Sunday, December 30, 2012

Ivan’s Woman/La Mujer de Ivan (2011)-Review

Director: Francisca Silva
Country: Chile
Synopsis: Since she was a little girl, Natalia lives captive in Ivan’s house. They live like family, despite the repressive regime they live in. When she has her sexual awakening, the kidnapper’s powers begins to weaken, showing his desire for love and a woman’s companionship. The house is transformed into an amoral battlefield, in which Ivan and Natalia struggle with each other, exchanging love for freedom. –IFFK

Review: Stockholm syndrome or capture-bonding is disturbing, at its most innocent manifestation. In the case of Ivan and Natalia, there is the sexual tension between them that adds another dimension to this issue. We see the gradual transformation of Natalia from Ivan’s hostage to his woman depicted in a natural flow.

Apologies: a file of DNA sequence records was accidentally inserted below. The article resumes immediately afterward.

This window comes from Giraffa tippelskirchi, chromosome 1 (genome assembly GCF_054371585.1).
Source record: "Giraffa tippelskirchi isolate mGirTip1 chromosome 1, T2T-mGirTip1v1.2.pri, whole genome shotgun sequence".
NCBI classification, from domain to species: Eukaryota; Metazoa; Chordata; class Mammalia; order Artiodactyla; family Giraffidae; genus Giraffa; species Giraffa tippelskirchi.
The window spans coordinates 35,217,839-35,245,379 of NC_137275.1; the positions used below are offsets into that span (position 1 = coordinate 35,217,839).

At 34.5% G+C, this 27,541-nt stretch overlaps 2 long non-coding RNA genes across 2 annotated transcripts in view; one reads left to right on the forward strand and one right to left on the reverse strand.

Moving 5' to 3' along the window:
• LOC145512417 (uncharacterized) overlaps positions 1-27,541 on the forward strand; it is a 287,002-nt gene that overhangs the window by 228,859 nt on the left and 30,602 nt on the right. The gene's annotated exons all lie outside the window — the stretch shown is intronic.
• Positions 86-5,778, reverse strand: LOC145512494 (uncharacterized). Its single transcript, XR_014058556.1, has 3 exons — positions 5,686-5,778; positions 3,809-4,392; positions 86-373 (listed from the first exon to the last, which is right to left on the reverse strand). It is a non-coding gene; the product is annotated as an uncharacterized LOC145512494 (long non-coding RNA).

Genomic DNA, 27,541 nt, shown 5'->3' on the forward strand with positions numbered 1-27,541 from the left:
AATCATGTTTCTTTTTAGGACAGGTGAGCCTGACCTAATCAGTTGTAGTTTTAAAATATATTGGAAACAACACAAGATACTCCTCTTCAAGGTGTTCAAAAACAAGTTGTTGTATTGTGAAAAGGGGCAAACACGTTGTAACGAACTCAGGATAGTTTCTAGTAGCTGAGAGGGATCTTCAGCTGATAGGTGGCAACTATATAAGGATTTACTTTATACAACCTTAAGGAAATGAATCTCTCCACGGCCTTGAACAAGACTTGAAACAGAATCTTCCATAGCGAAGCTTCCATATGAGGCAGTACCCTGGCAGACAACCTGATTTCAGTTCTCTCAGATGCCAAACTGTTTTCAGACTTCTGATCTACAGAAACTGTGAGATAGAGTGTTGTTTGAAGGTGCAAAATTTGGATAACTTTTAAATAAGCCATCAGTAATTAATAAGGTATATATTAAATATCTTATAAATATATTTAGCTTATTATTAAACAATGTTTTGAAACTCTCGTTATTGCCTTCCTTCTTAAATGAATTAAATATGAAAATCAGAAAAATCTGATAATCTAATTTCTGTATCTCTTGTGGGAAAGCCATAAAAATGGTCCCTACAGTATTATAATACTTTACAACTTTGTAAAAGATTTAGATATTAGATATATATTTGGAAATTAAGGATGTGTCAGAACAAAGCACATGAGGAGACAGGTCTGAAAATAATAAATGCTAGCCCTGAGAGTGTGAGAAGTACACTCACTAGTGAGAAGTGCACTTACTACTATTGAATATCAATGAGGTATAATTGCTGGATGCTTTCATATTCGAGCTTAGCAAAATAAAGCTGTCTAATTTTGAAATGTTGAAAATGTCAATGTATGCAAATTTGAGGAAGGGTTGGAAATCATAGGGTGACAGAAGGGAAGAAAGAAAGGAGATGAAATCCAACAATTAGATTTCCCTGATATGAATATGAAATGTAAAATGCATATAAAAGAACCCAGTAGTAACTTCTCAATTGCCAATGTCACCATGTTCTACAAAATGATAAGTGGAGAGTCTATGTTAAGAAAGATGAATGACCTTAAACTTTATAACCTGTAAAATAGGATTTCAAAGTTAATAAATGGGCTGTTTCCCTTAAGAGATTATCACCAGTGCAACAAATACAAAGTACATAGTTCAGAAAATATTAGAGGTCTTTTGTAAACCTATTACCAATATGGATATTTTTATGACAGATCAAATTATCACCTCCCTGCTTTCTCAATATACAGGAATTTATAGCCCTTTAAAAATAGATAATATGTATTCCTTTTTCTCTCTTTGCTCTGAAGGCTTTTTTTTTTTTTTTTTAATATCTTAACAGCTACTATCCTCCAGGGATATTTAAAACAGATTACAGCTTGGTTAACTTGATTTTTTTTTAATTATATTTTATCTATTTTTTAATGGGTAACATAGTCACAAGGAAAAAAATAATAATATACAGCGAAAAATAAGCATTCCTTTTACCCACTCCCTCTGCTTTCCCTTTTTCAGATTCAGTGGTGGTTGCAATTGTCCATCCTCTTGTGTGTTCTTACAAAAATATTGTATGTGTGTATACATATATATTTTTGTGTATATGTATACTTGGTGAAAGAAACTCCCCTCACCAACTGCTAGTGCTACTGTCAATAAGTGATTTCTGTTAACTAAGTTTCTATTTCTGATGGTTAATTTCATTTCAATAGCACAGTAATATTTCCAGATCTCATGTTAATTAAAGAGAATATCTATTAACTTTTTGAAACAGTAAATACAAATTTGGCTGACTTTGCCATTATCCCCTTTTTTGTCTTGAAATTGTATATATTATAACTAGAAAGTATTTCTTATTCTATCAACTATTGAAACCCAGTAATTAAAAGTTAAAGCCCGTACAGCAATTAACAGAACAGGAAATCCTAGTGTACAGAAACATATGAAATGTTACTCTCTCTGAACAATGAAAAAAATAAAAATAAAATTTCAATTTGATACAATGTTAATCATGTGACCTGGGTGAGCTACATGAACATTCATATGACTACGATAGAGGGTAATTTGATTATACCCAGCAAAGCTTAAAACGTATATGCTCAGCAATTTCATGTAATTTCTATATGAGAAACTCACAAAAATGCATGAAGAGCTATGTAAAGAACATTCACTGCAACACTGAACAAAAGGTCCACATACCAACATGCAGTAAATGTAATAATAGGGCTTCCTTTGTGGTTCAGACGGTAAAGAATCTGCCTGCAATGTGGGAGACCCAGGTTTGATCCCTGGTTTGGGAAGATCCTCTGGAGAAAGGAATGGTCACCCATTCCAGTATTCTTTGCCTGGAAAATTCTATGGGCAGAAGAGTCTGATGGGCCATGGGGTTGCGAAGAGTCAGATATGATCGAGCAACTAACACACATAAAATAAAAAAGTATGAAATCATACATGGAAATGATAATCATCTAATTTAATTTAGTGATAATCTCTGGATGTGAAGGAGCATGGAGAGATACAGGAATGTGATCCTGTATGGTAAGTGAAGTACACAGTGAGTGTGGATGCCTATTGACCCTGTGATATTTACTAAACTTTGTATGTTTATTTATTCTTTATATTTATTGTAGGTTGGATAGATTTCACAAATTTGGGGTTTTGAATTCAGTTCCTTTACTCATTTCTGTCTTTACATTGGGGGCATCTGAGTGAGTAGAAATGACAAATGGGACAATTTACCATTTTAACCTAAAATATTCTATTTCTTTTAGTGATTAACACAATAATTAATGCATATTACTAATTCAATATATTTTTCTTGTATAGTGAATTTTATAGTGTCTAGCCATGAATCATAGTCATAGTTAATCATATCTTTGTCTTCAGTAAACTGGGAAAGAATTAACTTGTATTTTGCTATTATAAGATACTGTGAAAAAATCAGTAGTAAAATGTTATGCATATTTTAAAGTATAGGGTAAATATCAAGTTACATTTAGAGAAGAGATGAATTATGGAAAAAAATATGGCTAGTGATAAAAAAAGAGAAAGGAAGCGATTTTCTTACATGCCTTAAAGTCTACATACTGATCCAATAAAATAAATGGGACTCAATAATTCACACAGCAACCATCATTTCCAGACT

Natalia entices her abductor, yet she never ceases to long for freedom. Her crude and childish play for Ivan is portrayed in a startlingly clear way. Ivan’s frustration at his growing desire for his young hostage, his hesitation and eagerness is conveyed faithfully.

The cinematography is stark and naked, devoid of any distractions. We can share the claustrophobia that Natalia feels inside the house and her sense of release in the sun. The lighting used is perfect. Maria de los Angles Garcia as Natalia and Marcelo Alonso as Ivan were wonderful, to say the least. It was really as much an actors’ movie as it was the director’s.

Francisca Silva refrains from taking a pedantic approach. She lets us watch Ivan and Natalia’s life and bond unfold without making her judgment of it interfere with our viewing experience. Filming a 40 year old kidnapper making love to a 15 year old hostage tastefully could not have been easy. Yet she does this with empathy and at the same time hints at the repulsive nature of this relationship. She has succeeded in sketching a complex picture in simple strokes. You feel that you are watching the lives of two individuals through your own eyes. You don’t see the reins or the blindfold, controlled by the storyteller. That, to my mind, is the best tribute I can pay to this film, and to the director’s craft.

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